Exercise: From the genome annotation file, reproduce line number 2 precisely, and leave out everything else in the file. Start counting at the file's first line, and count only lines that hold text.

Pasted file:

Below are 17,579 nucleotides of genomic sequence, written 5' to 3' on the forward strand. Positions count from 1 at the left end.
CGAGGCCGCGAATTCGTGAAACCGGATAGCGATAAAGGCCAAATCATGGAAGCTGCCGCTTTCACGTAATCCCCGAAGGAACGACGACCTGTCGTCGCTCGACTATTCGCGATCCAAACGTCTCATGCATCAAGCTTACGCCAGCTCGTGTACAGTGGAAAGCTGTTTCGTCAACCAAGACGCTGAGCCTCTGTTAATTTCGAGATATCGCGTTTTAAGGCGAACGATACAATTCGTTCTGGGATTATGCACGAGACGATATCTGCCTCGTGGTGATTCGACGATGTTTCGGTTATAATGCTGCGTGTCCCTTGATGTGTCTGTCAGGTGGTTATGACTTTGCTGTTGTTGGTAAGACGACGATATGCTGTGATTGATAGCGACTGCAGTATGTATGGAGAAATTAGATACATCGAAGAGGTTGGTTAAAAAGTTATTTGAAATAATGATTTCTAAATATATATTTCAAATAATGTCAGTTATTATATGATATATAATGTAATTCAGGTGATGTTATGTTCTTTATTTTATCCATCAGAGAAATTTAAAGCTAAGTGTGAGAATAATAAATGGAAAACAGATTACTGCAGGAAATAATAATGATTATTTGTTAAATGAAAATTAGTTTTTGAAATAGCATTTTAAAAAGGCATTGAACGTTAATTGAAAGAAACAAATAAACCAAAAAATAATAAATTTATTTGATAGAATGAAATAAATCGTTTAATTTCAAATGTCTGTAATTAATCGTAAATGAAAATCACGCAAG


CGAGGCCGCGAATTCGTGAAACCGGATAGCGATAAAGGCCAAATCATGGAAGCTGCCGCTTTCACGTAATCCCCGAAGGAACGACGACCTGTCGTCGCTCGACTATTCGCGATCCAAACGTCTCATGCATCAAGCTTACGCCAGCTCGTGTACAGTGGAAAGCTGTTTCGTCAACCAAGACGCTGAGCCTCTGTTAATTTCGAGATATCGCGTTTTAAGGCGAACGATACAATTCGTTCTGGGATTATGCACGAGACGATATCTGCCTCGTGGTGATTCGACGATGTTTCGGTTATAATGCTGCGTGTCCCTTGATGTGTCTGTCAGGTGGTTATGACTTTGCTGTTGTTGGTAAGACGACGATATGCTGTGATTGATAGCGACTGCAGTATGTATGGAGAAATTAGATACATCGAAGAGGTTGGTTAAAAAGTTATTTGAAATAATGATTTCTAAATATATATTTCAAATAATGTCAGTTATTATATGATATATAATGTAATTCAGGTGATGTTATGTTCTTTATTTTATCCATCAGAGAAATTTAAAGCTAAGTGTGAGAATAATAAATGGAAAACAGATTACTGCAGGAAATAATAATGATTATTTGTTAAATGAAAATTAGTTTTTGAAATAGCATTTTAAAAAGGCATTGAACGTTAATTGAAAGAAACAAATAAACCAAAAAATAATAAATTTATTTGATAGAATGAAATAAATCGTTTAATTTCAAATGTCTGTAATTAATCGTAAATGAAAATCACGCAAG